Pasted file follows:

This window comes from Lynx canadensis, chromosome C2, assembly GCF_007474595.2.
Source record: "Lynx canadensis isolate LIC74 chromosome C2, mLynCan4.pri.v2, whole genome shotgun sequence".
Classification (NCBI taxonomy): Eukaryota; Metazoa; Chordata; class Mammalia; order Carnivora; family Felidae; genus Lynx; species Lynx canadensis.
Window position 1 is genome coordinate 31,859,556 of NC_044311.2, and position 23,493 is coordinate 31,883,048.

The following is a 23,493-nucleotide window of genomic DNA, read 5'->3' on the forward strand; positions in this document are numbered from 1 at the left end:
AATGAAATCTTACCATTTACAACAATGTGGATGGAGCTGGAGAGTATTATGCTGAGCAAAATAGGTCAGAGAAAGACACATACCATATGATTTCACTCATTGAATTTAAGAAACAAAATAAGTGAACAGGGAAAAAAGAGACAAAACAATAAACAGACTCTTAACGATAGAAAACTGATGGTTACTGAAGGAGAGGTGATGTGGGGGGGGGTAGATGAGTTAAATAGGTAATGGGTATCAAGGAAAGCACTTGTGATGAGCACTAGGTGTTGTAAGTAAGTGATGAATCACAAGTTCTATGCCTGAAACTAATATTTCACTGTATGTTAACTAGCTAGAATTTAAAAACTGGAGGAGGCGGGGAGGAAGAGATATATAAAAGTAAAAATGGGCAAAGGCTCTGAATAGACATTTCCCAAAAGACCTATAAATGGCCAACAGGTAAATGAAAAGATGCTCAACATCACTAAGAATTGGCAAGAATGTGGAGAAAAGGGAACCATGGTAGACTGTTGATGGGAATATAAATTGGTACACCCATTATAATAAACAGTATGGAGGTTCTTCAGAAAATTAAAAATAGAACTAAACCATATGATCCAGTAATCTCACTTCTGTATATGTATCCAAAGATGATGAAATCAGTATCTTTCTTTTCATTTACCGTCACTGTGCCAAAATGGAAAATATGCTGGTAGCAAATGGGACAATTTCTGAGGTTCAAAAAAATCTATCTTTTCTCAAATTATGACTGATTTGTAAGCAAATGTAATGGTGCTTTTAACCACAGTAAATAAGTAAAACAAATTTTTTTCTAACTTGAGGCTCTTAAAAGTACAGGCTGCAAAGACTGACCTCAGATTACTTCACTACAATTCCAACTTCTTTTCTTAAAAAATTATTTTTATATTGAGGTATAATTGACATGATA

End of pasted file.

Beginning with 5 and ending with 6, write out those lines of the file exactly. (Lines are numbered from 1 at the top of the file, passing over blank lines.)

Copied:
The following is a 23,493-nucleotide window of genomic DNA, read 5'->3' on the forward strand; positions in this document are numbered from 1 at the left end:
AATGAAATCTTACCATTTACAACAATGTGGATGGAGCTGGAGAGTATTATGCTGAGCAAAATAGGTCAGAGAAAGACACATACCATATGATTTCACTCATTGAATTTAAGAAACAAAATAAGTGAACAGGGAAAAAAGAGACAAAACAATAAACAGACTCTTAACGATAGAAAACTGATGGTTACTGAAGGAGAGGTGATGTGGGGGGGGGTAGATGAGTTAAATAGGTAATGGGTATCAAGGAAAGCACTTGTGATGAGCACTAGGTGTTGTAAGTAAGTGATGAATCACAAGTTCTATGCCTGAAACTAATATTTCACTGTATGTTAACTAGCTAGAATTTAAAAACTGGAGGAGGCGGGGAGGAAGAGATATATAAAAGTAAAAATGGGCAAAGGCTCTGAATAGACATTTCCCAAAAGACCTATAAATGGCCAACAGGTAAATGAAAAGATGCTCAACATCACTAAGAATTGGCAAGAATGTGGAGAAAAGGGAACCATGGTAGACTGTTGATGGGAATATAAATTGGTACACCCATTATAATAAACAGTATGGAGGTTCTTCAGAAAATTAAAAATAGAACTAAACCATATGATCCAGTAATCTCACTTCTGTATATGTATCCAAAGATGATGAAATCAGTATCTTTCTTTTCATTTACCGTCACTGTGCCAAAATGGAAAATATGCTGGTAGCAAATGGGACAATTTCTGAGGTTCAAAAAAATCTATCTTTTCTCAAATTATGACTGATTTGTAAGCAAATGTAATGGTGCTTTTAACCACAGTAAATAAGTAAAACAAATTTTTTTCTAACTTGAGGCTCTTAAAAGTACAGGCTGCAAAGACTGACCTCAGATTACTTCACTACAATTCCAACTTCTTTTCTTAAAAAATTATTTTTATATTGAGGTATAATTGACATGATA